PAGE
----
Taxes in Europe Database v2
Taxes Consolidation Act, 1997 as amended by later Finance Acts.
Republic of Ireland.
Married couples can elect to be taxed under one of the following options:
All persons (whether individuals, legal persons, members of partnerships, bodies corporate or non- corporate bodies) resident in Ireland unless they are non-domiciled and persons not resident in Ireland but deriving income from Irish sources. In the case of a body corporate, income that is chargeable to corporation tax is not chargeable to income tax.
Income considered: Domestic income and worldwide income (subject to double -tax relief)
Income is divided into four categories:
Schedule C: Interest etc., payable out of any public revenue.
Schedule D: Profits or income from property, trades, professions or vocations and all other annual profits or gains not charged under any other schedule and not specially exempted from tax.
Schedule E: Income from employment, including pensions;
Schedule F: Income from distributions.
Ireland moved from income tax allowances to a credit based system since 2001
A single employed income earner is entitled to the basic personal tax credit of €1,650 and the employee (PAYE) tax credit of €1,650. A single self-employed income earner is only entitled to the basic personal tax credit of 1,650.
A married employed couple are entitled to a married tax credit of €3,300 (which is transferable between spouses) and an employed tax credit each if both are working which are not transferable between spouses. a married self-employed couple are only entitled to the married tax credit of €3,300.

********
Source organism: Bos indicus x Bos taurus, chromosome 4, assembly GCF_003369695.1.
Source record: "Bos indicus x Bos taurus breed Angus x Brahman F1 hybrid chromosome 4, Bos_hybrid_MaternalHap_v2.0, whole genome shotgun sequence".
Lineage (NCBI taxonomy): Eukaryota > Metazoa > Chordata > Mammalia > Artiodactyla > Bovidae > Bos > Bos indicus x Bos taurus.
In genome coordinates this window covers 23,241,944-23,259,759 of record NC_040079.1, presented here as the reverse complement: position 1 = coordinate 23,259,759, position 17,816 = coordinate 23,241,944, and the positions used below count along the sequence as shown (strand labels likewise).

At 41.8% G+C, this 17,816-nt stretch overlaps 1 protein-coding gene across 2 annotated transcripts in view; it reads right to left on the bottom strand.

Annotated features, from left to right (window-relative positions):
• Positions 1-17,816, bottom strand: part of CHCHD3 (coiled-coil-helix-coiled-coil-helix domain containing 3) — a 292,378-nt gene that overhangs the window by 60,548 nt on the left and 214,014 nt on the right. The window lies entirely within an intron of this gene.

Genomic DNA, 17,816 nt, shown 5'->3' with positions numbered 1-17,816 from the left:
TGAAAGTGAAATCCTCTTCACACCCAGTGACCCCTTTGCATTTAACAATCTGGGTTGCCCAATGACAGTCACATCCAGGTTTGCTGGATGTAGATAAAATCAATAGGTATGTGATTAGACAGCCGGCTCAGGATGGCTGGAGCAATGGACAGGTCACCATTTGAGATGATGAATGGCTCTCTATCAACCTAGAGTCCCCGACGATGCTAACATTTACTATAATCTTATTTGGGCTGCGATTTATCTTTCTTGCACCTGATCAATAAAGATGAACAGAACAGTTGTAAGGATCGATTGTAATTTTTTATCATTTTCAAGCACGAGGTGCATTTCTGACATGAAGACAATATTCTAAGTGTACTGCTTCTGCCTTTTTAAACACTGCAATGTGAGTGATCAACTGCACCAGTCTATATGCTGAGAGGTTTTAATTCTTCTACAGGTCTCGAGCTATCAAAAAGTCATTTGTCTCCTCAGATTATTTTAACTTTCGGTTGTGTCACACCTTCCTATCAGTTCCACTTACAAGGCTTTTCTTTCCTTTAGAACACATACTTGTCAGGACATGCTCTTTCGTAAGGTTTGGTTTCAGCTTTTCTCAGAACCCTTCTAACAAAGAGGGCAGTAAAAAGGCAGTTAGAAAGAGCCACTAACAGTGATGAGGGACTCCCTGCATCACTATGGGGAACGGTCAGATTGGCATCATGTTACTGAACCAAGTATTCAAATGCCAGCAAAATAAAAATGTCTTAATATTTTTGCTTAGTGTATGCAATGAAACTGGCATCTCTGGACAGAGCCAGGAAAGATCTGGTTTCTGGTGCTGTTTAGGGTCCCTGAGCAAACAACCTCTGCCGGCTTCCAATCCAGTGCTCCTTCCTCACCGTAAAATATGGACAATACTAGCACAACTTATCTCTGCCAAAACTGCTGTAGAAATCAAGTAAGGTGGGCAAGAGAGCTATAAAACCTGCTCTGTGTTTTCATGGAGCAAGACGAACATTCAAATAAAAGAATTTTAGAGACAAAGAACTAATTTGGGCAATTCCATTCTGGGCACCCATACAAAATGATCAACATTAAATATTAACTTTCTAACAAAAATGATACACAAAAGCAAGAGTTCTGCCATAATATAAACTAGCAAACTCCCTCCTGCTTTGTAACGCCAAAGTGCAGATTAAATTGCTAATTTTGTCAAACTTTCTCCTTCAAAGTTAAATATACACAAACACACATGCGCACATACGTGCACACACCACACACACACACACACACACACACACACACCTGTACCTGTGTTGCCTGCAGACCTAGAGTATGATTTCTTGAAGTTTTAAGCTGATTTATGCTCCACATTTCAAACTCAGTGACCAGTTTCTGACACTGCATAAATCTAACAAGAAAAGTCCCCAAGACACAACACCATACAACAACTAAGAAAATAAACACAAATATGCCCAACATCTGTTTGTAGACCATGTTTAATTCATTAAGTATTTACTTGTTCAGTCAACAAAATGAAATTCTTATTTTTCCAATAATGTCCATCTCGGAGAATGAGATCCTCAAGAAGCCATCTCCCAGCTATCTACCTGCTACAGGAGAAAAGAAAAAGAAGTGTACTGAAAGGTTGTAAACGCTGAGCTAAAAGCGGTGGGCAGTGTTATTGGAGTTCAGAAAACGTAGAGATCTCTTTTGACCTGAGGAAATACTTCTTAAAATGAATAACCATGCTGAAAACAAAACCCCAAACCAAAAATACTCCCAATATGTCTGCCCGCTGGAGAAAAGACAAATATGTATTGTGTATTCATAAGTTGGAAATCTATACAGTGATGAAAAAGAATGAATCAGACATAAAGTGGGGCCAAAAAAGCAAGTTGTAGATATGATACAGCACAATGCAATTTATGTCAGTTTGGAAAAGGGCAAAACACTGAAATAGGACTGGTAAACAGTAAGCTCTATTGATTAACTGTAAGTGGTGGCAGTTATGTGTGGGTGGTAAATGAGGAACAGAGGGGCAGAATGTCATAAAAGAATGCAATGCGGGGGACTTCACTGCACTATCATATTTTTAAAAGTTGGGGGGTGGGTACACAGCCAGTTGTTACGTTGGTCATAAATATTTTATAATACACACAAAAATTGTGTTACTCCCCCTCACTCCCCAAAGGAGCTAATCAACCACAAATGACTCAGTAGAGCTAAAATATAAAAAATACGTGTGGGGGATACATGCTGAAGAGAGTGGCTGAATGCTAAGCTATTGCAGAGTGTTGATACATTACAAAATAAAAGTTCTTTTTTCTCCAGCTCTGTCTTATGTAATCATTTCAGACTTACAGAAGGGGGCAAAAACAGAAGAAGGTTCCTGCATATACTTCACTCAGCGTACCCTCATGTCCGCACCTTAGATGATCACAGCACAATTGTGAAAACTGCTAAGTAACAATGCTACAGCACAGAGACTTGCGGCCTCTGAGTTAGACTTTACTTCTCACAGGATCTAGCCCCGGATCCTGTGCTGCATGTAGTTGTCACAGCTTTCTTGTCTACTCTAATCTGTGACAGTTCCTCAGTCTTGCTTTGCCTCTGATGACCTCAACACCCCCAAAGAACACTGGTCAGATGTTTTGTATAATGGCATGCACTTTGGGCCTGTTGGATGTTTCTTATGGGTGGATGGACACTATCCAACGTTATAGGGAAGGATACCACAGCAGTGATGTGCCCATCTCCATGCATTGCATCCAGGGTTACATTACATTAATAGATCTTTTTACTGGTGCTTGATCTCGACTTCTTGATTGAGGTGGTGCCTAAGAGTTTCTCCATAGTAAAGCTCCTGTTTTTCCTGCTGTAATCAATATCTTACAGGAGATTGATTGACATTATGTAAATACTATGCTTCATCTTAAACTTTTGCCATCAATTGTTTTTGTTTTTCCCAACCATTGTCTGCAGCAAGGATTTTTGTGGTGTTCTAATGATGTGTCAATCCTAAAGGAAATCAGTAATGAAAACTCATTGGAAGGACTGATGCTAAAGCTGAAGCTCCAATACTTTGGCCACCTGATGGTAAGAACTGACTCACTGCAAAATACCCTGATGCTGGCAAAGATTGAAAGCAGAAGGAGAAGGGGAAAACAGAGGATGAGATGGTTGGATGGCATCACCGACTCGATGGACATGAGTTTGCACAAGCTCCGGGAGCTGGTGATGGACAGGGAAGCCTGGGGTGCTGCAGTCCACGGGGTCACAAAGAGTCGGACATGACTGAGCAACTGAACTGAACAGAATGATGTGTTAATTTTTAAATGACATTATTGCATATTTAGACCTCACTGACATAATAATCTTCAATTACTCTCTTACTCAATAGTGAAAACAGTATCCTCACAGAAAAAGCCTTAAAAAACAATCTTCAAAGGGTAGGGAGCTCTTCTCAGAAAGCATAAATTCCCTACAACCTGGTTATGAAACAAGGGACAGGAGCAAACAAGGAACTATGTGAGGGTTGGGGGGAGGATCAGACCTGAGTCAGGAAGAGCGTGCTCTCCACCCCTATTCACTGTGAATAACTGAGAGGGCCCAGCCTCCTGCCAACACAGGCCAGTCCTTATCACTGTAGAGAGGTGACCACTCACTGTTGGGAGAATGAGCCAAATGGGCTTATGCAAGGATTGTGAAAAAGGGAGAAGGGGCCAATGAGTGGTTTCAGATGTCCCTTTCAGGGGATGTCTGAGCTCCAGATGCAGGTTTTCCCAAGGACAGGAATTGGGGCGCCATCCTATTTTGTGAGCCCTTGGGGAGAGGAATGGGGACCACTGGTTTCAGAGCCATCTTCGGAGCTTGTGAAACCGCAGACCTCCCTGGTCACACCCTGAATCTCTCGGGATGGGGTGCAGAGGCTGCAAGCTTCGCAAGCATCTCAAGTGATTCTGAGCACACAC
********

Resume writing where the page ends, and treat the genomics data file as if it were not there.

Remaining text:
With effect from 1 January 2011 civil partners in a registered civil partnership are also entitled to the personal credit of €3,300 (which is transferable between the civil partners).
There are also certain personal reliefs in the form of non-refundable tax credits e.g. the single and married basic personal tax credit, home carer, the incapacitated child tax credit and the single person child carer tax credit.
A special employee tax credit is, in general, granted to taxpayers chargeable to tax under the PAYE (pay-as-you-earn) system.
Widowed persons, blind persons, home-carers and persons aged 65 years or over are entitled to additional credits.
Losses can be carried forward until the loss is exhausted.
In the year in which a loss is incured in a trade or profession, that loss can be offset against the other income of the individual. Trade and professional losses can also be transferred to spouse in the year the loss occurs and when the married couple has selected to be jointly assessed.
With effect from 1 January 2011 Case I and Case II losses can be transferred between civil partners in a registered civil partnership where the civil partners have opted to be jointly assessed.
Where an individual has ceased a trade or a profession, and there is a loss incurred in the final year of business, then that loss can be carried back against the profits of previous three years.
Age Related Exemptions: